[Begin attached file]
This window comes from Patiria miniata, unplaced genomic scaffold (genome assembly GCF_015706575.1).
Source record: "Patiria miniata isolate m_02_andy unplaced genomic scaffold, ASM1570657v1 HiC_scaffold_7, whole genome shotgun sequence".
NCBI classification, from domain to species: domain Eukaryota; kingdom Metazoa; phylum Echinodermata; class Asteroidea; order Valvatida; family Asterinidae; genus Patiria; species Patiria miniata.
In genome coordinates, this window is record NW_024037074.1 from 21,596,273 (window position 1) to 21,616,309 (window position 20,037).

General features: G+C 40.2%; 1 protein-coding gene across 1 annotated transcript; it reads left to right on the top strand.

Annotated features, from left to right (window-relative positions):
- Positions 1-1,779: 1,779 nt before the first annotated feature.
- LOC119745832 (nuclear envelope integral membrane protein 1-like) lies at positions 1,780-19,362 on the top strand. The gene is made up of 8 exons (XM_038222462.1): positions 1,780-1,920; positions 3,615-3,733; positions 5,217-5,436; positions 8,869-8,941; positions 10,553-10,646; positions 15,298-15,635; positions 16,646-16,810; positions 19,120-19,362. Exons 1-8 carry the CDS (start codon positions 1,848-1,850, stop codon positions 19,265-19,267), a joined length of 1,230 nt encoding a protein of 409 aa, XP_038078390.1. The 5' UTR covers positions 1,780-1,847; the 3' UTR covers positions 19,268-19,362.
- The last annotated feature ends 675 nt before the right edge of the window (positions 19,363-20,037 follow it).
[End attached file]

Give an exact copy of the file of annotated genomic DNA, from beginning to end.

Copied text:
This window comes from Patiria miniata, unplaced genomic scaffold (genome assembly GCF_015706575.1).
Source record: "Patiria miniata isolate m_02_andy unplaced genomic scaffold, ASM1570657v1 HiC_scaffold_7, whole genome shotgun sequence".
NCBI classification, from domain to species: domain Eukaryota; kingdom Metazoa; phylum Echinodermata; class Asteroidea; order Valvatida; family Asterinidae; genus Patiria; species Patiria miniata.
In genome coordinates, this window is record NW_024037074.1 from 21,596,273 (window position 1) to 21,616,309 (window position 20,037).

General features: G+C 40.2%; 1 protein-coding gene across 1 annotated transcript; it reads left to right on the top strand.

Annotated features, from left to right (window-relative positions):
- Positions 1-1,779: 1,779 nt before the first annotated feature.
- LOC119745832 (nuclear envelope integral membrane protein 1-like) lies at positions 1,780-19,362 on the top strand. The gene is made up of 8 exons (XM_038222462.1): positions 1,780-1,920; positions 3,615-3,733; positions 5,217-5,436; positions 8,869-8,941; positions 10,553-10,646; positions 15,298-15,635; positions 16,646-16,810; positions 19,120-19,362. Exons 1-8 carry the CDS (start codon positions 1,848-1,850, stop codon positions 19,265-19,267), a joined length of 1,230 nt encoding a protein of 409 aa, XP_038078390.1. The 5' UTR covers positions 1,780-1,847; the 3' UTR covers positions 19,268-19,362.
- The last annotated feature ends 675 nt before the right edge of the window (positions 19,363-20,037 follow it).